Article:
The common activating EGFR mutations (exon 19 deletion and exon 21 L858R point mutation) were found in a total of 249 (81.6%) patients. Rare EGFR mutations were found in 56 (18.4%) patients, the most frequent of which was exon 18 - G719X mutation found in 29 patients (9.5%), followed by mutations in exon 20 found in 28 patients S768I in 3 patients (0.98%) and insertion 3 mutations in 16 patients (5.2%). Patients with exon 19 deletion had median median OS 11.0 months, patients with exon 21 point mutation L858R median OS 9.4 months,respectively. Patients with rare EGFR mutations median OS 12.5 months.Comparing frequent and rare mutations, there were no differences in sex, age, PS, stage of disease and adverse effects of first line gefitinib therapy, the group of patients with rare mutations were more frequently smokers, duration of gefitinib therapy was shorter, response rate and PCR, PFS and OS were worse than in patients having frequent EGFR mutations. There were no significant differences in characteristics, PFS and OS between exon 19 deletion and exon 21 L858R point mutation tumour patients.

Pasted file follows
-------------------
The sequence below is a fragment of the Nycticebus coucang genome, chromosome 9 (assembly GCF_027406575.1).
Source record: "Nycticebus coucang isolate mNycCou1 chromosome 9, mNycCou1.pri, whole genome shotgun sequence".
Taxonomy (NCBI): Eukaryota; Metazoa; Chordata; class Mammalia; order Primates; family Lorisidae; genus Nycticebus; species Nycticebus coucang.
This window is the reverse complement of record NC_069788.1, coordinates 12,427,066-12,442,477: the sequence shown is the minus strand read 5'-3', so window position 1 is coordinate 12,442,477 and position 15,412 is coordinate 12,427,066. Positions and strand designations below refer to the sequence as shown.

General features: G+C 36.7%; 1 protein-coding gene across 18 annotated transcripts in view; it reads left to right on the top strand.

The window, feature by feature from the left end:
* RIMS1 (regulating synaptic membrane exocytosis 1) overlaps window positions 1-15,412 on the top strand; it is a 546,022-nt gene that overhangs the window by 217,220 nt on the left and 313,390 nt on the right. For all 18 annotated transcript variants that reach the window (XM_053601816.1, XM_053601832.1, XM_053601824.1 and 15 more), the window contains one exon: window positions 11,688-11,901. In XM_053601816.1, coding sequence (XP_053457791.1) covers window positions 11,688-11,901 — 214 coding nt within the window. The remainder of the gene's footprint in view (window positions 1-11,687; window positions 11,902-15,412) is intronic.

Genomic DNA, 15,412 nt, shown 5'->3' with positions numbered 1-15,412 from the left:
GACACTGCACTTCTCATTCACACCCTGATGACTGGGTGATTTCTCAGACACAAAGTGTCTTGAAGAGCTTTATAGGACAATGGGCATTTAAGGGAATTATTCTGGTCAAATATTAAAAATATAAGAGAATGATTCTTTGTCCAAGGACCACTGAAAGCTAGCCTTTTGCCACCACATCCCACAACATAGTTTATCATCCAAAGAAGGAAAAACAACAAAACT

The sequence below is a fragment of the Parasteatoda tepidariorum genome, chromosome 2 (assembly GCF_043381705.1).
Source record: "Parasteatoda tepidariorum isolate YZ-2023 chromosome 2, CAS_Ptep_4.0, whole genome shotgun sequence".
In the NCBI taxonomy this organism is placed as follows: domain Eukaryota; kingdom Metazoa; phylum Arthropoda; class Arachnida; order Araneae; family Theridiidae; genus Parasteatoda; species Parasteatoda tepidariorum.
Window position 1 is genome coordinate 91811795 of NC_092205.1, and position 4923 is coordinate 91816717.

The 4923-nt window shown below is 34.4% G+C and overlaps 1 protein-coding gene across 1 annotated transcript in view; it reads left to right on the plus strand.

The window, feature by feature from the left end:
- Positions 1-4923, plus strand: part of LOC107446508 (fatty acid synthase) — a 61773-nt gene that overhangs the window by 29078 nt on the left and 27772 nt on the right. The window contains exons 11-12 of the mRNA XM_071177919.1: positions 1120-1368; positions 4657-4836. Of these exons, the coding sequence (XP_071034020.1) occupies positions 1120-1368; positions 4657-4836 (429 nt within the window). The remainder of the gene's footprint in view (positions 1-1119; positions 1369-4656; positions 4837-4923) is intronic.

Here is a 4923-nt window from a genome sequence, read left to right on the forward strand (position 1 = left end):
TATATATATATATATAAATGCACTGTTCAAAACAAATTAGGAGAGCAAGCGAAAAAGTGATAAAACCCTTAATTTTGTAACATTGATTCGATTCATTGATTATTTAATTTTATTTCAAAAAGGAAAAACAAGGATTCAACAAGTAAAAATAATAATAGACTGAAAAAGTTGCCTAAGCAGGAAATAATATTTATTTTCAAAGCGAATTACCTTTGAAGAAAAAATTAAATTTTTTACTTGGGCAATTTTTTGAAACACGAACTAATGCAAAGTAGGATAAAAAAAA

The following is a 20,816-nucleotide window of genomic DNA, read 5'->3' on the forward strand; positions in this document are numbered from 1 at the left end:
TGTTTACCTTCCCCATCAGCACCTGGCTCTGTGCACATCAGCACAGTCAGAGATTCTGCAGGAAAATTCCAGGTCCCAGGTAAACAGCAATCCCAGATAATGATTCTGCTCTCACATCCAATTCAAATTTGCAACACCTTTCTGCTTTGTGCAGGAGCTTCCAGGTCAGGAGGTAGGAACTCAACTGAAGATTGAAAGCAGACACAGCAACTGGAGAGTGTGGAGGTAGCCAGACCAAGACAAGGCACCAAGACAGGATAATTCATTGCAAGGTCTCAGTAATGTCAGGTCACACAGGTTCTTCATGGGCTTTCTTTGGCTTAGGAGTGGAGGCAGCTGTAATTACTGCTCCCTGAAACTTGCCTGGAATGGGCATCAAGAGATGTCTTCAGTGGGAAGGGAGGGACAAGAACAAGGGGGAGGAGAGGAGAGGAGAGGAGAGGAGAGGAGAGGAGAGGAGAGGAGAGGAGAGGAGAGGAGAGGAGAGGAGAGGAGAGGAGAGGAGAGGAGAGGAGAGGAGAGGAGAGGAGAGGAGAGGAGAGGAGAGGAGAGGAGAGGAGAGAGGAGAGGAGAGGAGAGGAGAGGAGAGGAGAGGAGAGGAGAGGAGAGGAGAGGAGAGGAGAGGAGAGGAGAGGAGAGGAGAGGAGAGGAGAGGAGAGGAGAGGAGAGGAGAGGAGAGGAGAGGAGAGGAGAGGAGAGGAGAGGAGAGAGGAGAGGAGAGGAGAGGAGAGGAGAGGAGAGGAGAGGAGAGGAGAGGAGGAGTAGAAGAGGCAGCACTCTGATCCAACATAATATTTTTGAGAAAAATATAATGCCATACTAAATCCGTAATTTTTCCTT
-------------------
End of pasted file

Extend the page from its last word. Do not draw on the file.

Conclusion:
      While patients with frequent EGFR sensitive mutations have significant benefit from gefitinib therapy, patients with G719X mutation on exon 18 have marginal PFS and OS benefit, while pagtients with exon 20 insertion mutations have no demonstrable benefit from targeted therapy.Next generation tyrosinkinase inhibitors may prolong survival in some of rare EGFR mutated tumour patients.

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    P3.04 - Poster Session/ Biology, Pathology, and Molecular Testing (ID 235)

    • Event: WCLC 2015
    • Type: Poster
    • Track: Biology, Pathology, and Molecular Testing
    • Presentations: 1
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      P3.04-045 - Insights into NSCLC Molecular Testing in Central and Eastern European Countries (ID 2615)

      09:30 - 17:00  |  Author(s): A. Ryska

      • Abstract
      • Slides

      Background: